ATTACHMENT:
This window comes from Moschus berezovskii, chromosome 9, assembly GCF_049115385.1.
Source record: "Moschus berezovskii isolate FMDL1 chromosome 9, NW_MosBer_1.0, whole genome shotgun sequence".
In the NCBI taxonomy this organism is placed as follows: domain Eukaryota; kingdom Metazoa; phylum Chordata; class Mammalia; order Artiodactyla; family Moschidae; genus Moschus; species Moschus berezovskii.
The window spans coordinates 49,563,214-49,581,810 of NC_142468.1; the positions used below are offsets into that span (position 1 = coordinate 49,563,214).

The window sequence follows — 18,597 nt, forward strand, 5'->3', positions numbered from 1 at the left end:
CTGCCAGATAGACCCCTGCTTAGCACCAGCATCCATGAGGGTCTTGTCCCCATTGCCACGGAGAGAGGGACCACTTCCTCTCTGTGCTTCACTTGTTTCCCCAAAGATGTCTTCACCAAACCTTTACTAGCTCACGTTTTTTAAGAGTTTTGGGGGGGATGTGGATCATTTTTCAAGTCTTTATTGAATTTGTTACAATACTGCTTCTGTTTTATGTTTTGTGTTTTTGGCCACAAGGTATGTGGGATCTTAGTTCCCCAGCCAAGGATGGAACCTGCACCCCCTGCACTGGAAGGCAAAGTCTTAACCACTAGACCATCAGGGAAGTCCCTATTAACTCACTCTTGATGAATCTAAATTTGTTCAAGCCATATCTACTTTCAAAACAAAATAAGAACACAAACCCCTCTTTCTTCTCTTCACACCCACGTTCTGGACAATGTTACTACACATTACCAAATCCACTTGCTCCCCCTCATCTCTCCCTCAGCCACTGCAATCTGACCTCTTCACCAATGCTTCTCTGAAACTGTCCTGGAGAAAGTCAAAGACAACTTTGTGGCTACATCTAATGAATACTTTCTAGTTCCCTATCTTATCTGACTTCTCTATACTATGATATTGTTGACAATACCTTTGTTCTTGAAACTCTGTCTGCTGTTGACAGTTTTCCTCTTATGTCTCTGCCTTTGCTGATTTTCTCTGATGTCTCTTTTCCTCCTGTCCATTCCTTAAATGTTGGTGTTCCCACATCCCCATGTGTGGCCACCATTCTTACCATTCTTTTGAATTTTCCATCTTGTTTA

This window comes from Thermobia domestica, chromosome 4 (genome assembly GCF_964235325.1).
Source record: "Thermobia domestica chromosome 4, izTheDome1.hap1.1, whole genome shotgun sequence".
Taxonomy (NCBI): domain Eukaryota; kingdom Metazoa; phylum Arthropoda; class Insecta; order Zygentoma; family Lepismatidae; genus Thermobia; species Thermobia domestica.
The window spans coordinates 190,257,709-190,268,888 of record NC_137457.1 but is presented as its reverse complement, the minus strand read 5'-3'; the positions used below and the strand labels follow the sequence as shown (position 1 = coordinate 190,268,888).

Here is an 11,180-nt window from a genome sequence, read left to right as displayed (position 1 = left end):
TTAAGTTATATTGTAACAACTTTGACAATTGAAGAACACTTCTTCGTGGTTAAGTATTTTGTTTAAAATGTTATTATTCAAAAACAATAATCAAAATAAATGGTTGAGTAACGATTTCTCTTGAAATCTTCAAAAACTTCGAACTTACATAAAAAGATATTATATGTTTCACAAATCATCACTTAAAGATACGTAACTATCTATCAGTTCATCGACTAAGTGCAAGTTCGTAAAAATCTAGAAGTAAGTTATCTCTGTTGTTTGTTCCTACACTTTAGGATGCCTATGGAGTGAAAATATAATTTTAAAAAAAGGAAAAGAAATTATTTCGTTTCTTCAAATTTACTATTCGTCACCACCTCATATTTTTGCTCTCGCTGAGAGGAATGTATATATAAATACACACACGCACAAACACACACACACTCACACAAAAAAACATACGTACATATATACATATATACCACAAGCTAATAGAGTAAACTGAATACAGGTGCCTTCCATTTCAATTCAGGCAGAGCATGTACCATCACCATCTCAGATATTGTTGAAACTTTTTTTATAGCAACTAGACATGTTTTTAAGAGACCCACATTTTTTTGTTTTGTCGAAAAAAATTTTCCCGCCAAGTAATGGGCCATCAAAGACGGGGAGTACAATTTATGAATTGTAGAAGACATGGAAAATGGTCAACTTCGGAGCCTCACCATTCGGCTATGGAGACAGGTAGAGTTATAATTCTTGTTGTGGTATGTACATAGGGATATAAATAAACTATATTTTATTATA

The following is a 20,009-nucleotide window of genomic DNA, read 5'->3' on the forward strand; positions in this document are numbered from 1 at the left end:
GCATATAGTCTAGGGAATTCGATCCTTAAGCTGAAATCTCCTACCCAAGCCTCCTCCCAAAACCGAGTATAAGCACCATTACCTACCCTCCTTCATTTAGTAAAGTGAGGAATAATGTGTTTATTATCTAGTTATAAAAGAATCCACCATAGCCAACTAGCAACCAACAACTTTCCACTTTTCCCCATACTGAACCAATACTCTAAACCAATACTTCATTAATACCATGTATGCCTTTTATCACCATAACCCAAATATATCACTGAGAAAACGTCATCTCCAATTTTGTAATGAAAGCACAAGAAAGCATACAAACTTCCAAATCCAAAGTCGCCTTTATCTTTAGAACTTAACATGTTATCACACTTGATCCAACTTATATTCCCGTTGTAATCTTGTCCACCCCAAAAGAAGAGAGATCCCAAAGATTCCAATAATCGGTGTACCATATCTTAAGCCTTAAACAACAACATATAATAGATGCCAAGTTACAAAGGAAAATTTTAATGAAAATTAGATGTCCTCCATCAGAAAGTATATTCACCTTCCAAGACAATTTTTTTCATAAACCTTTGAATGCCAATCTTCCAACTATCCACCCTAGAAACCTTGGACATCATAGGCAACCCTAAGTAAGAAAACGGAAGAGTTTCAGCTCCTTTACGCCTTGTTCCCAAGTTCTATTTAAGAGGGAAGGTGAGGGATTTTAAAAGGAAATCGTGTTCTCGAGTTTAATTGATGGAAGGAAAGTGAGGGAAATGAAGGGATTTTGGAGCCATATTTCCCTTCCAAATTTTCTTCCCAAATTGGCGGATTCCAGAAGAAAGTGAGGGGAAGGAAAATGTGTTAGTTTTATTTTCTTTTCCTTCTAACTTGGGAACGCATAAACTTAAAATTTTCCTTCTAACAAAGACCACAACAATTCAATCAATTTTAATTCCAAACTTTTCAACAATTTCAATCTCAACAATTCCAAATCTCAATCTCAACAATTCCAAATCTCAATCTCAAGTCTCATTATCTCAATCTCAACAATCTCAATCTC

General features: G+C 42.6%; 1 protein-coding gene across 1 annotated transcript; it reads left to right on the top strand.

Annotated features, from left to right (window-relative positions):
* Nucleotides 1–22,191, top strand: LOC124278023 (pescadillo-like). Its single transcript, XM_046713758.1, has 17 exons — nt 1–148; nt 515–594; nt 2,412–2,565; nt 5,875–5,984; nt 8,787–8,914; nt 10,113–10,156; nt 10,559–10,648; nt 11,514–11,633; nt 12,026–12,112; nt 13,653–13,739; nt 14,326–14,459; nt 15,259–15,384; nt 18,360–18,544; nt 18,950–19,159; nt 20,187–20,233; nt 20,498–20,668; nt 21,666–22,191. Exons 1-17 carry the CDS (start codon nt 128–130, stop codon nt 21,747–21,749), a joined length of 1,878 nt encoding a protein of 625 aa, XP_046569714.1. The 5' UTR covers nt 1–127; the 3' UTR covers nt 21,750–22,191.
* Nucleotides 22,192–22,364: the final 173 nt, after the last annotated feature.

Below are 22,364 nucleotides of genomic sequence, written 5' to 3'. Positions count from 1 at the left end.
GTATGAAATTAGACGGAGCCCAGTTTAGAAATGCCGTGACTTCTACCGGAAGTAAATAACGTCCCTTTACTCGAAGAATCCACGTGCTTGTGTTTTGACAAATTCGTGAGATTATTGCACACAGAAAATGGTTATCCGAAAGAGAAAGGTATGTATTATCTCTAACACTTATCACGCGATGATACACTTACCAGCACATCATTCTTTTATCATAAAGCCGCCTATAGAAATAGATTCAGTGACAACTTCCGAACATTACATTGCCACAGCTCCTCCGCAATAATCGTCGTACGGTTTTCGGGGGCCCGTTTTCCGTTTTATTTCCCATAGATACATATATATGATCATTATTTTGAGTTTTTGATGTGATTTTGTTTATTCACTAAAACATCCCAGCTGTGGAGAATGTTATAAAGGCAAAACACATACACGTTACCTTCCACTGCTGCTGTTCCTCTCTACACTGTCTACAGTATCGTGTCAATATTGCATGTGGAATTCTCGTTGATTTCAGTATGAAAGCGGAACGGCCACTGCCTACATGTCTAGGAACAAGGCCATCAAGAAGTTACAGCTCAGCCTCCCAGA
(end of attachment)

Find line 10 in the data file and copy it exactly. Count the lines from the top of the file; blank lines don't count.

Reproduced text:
The window spans coordinates 190,257,709-190,268,888 of record NC_137457.1 but is presented as its reverse complement, the minus strand read 5'-3'; the positions used below and the strand labels follow the sequence as shown (position 1 = coordinate 190,268,888).